Tamarindus indica Linn.

Tamarindus indica Linn.

Botanical Name:         Tamar indusindica Linn.Tamarindus indica Linn.

Kingdom:                     Plantae

Order:                          Fabales

Family:                        Caesalpiniaceae, Fabaceae

Genus:                         Tamrindus

Sindhi Name:              Imli

Local Name:                Imli

Part Used:                   Fruit, leaves, bark and flowers

English Name:            Tamarind


TamarindusindicaLinn is evergreen tree. Leaves are paripinnate while leaflets are 10-20 paired, obtuse, opposite, and oblong. Inflorescence of 10-15 flowered lax raceme are present. Pods are slightly compressed and indehiscent. Seeds are dark brown or black in color1.


T. indicais native to Pakistan and indigenous to tropical Africa1.

Ethnomedicinal Uses in Skin Diseases:


Trachyspermumammi L. (Carom),Tamarindus indica L. (Tamarind), and WithaniacoagulansDunal. (Vegetable rennet) are crushed, and then mixed with clarified butter, and butter to make a paste. It is applied topically on affected area for the treatment of abscess in District Kashmore (Sindh).

Insect and scorpion bite

T.indicapeel is crushed and mixed with some water to make a paste. It is applied topically for the treatment of insect bite and scorpion bite in District Sajawal (Sindh).


T.indica pulp is mixed with fuller’s earth to make a paste, and applied topically for the treatment of pyoderma in District Thatta (Sindh).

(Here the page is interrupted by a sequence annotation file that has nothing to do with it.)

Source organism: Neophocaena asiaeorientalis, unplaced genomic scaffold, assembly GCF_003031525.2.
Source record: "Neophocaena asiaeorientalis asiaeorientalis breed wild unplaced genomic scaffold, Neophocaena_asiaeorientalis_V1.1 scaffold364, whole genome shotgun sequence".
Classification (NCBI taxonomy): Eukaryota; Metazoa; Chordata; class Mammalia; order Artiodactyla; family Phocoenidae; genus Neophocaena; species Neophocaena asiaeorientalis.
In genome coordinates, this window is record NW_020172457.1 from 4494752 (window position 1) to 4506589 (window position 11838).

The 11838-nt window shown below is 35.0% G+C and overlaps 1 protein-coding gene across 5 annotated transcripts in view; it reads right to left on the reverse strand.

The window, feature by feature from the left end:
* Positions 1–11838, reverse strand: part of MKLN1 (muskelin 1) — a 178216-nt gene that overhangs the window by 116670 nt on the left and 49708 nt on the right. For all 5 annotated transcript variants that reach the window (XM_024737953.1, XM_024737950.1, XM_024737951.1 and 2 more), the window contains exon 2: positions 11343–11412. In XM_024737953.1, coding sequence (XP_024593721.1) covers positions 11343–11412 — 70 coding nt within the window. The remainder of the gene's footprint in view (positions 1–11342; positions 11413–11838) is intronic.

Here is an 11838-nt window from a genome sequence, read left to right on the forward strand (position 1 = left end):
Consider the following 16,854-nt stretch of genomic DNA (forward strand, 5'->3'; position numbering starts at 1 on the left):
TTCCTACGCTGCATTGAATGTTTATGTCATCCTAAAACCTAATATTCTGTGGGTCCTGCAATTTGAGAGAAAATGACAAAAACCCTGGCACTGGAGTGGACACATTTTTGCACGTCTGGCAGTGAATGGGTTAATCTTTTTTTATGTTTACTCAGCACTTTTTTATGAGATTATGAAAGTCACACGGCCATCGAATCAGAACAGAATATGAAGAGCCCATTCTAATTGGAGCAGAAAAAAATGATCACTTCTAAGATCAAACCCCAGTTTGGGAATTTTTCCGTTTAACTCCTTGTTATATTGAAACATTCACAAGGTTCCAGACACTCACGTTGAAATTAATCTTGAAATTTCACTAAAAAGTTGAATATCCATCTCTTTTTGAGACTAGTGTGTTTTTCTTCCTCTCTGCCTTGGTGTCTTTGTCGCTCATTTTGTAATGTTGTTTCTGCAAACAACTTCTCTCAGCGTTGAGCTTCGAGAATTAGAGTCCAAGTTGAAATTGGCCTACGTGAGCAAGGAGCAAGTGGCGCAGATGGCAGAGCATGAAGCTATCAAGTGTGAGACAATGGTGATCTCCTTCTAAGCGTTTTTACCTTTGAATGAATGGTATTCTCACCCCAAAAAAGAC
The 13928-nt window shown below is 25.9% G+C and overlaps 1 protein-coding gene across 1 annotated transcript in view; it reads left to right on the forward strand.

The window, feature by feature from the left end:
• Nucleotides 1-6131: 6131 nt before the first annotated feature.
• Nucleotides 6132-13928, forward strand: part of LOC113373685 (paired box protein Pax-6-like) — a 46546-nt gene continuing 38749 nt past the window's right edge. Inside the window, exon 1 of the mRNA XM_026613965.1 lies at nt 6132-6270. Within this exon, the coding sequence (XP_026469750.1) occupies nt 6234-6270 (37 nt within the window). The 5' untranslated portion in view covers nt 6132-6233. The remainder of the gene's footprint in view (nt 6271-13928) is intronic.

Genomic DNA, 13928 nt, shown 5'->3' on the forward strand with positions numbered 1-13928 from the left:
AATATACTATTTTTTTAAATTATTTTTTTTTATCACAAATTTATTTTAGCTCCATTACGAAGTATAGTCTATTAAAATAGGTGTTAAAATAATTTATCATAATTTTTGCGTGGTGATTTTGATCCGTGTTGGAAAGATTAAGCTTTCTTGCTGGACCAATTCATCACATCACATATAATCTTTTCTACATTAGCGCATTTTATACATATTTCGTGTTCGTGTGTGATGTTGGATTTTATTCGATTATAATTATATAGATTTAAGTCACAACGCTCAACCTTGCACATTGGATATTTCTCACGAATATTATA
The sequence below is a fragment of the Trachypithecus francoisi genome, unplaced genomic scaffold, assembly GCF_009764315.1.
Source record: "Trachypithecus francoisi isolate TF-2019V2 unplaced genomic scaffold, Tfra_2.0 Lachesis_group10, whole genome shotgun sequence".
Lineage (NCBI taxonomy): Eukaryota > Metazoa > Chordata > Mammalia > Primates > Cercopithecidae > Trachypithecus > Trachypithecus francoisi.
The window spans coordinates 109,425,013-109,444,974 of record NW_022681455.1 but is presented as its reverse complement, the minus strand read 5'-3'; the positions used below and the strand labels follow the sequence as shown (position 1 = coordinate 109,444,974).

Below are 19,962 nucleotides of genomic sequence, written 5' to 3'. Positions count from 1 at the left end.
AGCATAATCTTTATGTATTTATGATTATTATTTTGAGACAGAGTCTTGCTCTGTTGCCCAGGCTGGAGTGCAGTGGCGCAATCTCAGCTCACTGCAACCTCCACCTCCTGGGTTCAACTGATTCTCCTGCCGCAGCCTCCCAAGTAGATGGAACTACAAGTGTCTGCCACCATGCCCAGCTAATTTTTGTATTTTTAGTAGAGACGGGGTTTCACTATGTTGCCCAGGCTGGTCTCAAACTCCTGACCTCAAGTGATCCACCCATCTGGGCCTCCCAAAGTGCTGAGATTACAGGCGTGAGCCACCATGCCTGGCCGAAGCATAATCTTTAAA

Snake bite:

Peel ofT.Indicais rubbed on area of snake bite in District Tando Allahyar (Sindh).


T.indica pulp is fried in butter oil and applied on face for the treatment of acne in District Tando Muhammad Khan (Sindh).

 Chemical Constituents

tartaric acid, benzyl benzoate, acetic acid, citric acid, malic acid, linonene,  21-oxobehenic acid, (+)-pinitol, compesterol, formic acid,taxifolin, eriodictyol,naringenin,β-sitosterol,and succinic acid2.

Chemical Structure:

Tamarindus indica Linn.st

Medicinal Uses and Pharmacology/Scientific Studies:

Bark of T. indicais boiled and taken orally in sore throats2. Seeds are boiled and used in the form of poultice for the treatment of boils3. Lotion of bark is prepared for healing wounds. Seed-paste is applied over burns and used as antidote to insect bites. Pulp is applied externally on inflammatory swelling to relieve pain4.Watery extract is used as an antiseptic for cleaning wounds5.Topical pharmaceutical formulation containing T. indicapulp was prepared and used as bandage on burn. Formulation provided a cooling and soothing effect. Pain was eliminated immediately and there was no scarring or blistering after treatment6.

T. indicapossessed antidiabetic, hypolipidemic and antioxidant, antibacterial, antimicrobial, hepatoprotective, analgesic, antipyretic, laxative, antiemetic, and anticancer activities2.


  1. http://www.efloras.org/aspx?flora_id=5&taxon_id=200012330
  2. Meher, B., Dash, D. K., and Roy, A. (2014). A review on: Phytochemistry, pharmacology and traditional uses of Tamarindusindica World Journal of Pharm PharmaceutSci, 3, 229-40.
  3. Najma, D. (2002), Field Guide to Common Trees and Shrubs of East Africa, 170, Struik Publishers, Cape Town, South Africa.
  4. Dhiman, A. K. (2006), Ayurvedic Drug Plants, p. 33, Daya Publishing house Delhi-110 035, India.
  5. Joshi, S. G. (2000), Medicinal Plants, 125, Mohan Primlani Publishers Oxford & IBH publishing Co. Pvt. Ltd. 66 Janpath, New Delhi 110001, India.
  6. Rizvi, M. A. (2007), Medicinal Plants History cultivation and Uses, p. 182, Hamdard Institute of Advanced studies and Research Publishers, Hamdard University, Karachi-74600, Pakistan.
  7. Bhat, K. S., Indian Pat. Appl. (2010), IN 2009MU00764 A 20101203, Language: English, Database: Caplus.